But the most important aesthetic edifice relating to the events of Tiananmen Square is not the Goddess of Democracy but another sculptural work, designed not by the students of the Central Academy of Fine Arts but by its professors. The Monument to the People’s Heroes is often overlooked by non-Chinese observers despite its centrality to 1989. It was in front of this particular monument that protesting students and workers first congregated. In fact, it had been a gathering point for protest since its erection in 1958, the same year as the launch of the Great Leap Forward, an economic and social campaign begun by Mao to collectivize all agricultural production and to purge from China all traces of private ownership.
The concept for a monument to Chinese resistance and martyrdom preceded the formal declaration of the People’s Republic of China in 1949, after Communist victory was assured in the civil war against Chiang Kai-shek’s nationalist forces. There were many different conceptual iterations for a monument and the team tasked with its design pondered many questions, including the problem of how to negotiate Mao’s presence within a form memorializing the dead. The Goddess of Democracy and the Monument to the People’s Heroes operate in dialectic with one another. Temporally, one is improvised, non-official, and short-lived, while the other overly deliberated upon, official, and aimed at posterity.
The Monument to the People’s Heroes takes the form of a traditional obelisk and was conceived in dialogue with the Tiananmen Gate upon which Mao Zedong’s outsized portrait is installed. As the only vertical monument on Tiananmen Square, it was located within the square along the old north–south imperial axis, which dates back to the Yuan Dynasty of Emperor Kublai Khan in the thirteenth century. Its location in the square did not reassert the imperial axis so much as break with its language of sculptural autonomy and presence by forcing an upward gaze from viewers, rather than a gaze of integrated alignment northward toward the former court and residence of the Emperor. The highly visible isolation of the monument, standing as it does amid vast, flat concrete surroundings, operates in contradistinction to the hidden isolation of China’s Communist rulers, who were now ensconced behind the impenetrable walls of the former imperial palace complex known as the Forbidden City.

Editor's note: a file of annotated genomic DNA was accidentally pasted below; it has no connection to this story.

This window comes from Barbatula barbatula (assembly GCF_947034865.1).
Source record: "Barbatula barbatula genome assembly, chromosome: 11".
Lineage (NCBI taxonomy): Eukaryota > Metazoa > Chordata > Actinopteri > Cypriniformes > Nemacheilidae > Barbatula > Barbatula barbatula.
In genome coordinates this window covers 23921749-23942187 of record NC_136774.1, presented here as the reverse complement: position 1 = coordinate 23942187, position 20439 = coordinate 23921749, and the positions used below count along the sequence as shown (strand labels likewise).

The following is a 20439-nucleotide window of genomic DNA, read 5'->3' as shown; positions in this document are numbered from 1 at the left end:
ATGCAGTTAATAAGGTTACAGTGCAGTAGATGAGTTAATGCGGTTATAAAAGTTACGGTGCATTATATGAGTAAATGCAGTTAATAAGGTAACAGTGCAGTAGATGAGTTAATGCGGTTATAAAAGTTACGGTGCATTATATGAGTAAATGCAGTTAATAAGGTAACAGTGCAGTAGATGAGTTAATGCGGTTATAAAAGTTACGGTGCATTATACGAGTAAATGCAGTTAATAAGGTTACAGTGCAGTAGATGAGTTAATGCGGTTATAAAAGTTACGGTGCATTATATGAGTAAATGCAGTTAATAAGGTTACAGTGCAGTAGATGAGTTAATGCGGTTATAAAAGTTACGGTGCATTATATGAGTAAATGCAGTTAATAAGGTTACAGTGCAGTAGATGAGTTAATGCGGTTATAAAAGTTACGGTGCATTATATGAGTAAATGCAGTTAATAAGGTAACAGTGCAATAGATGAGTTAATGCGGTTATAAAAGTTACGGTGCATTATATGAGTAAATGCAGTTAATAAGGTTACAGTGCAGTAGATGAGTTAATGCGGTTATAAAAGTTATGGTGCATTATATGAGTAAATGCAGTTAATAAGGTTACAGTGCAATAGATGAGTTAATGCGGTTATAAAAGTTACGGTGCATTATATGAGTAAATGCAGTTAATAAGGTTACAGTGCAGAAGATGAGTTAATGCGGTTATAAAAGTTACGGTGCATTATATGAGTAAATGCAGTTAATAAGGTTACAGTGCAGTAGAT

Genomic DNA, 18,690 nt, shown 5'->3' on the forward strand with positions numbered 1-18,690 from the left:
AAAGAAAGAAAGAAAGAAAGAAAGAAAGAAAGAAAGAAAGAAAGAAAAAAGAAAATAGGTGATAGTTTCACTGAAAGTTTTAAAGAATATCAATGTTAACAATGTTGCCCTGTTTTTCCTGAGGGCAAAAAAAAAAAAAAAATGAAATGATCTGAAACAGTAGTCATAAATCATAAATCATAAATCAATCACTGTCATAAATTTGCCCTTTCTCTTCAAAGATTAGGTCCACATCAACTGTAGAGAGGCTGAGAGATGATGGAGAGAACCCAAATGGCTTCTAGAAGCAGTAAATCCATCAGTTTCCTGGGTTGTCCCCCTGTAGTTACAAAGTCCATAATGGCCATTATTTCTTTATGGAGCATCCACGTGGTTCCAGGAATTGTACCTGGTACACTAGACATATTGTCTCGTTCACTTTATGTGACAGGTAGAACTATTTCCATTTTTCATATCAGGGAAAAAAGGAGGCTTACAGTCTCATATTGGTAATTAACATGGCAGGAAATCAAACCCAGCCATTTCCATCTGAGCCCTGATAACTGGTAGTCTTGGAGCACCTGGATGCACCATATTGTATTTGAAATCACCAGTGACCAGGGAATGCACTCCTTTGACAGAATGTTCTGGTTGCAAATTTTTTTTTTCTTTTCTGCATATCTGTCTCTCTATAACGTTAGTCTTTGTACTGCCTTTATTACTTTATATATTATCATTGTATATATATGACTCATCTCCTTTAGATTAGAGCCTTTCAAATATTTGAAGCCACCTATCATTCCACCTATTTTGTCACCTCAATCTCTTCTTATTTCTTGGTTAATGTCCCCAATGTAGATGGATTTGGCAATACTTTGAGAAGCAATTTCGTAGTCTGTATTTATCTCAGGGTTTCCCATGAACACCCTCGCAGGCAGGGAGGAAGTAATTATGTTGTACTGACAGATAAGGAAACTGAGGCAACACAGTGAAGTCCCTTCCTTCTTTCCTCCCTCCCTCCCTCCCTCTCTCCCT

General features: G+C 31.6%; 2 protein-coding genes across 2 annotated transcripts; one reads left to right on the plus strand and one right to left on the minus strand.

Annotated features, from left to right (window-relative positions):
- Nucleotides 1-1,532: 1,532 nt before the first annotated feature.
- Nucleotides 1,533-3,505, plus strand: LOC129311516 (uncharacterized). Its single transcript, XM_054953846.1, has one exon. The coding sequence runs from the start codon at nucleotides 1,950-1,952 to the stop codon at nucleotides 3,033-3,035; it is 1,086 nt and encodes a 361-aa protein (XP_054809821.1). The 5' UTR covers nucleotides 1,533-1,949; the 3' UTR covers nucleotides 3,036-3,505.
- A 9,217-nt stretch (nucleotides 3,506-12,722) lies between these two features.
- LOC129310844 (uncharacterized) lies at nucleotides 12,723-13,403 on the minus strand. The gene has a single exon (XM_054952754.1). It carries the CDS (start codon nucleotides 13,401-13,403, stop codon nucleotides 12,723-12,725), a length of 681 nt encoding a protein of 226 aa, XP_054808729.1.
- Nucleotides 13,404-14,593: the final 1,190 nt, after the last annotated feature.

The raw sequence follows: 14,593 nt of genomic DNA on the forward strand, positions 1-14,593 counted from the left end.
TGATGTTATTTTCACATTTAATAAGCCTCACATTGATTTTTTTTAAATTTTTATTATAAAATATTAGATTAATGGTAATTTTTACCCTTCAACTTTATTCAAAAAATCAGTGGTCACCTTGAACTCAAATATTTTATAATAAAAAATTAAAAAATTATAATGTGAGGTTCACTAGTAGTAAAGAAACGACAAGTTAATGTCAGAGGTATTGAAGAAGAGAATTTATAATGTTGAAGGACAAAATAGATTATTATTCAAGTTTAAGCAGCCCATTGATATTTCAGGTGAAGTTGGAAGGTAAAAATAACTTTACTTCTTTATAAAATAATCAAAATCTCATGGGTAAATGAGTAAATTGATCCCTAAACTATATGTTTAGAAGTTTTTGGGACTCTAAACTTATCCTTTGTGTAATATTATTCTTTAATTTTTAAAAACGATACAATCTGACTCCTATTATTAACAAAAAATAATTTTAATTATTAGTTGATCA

A bas-relief frieze encircles the base of the monument, presenting a series of historical images that include, most prominently, a representation of students in Tiananmen Square as part of the May Fourth Movement in 1919, protesting against the government’s concessions of Chinese territories to European colonial states, Russia, and Japan. Upon the stone surface on the back of the monument—the side facing away from Tiananmen Gate and the Forbidden City but toward the preserved body of Mao in his mausoleum—an epitaph by Mao is inscribed: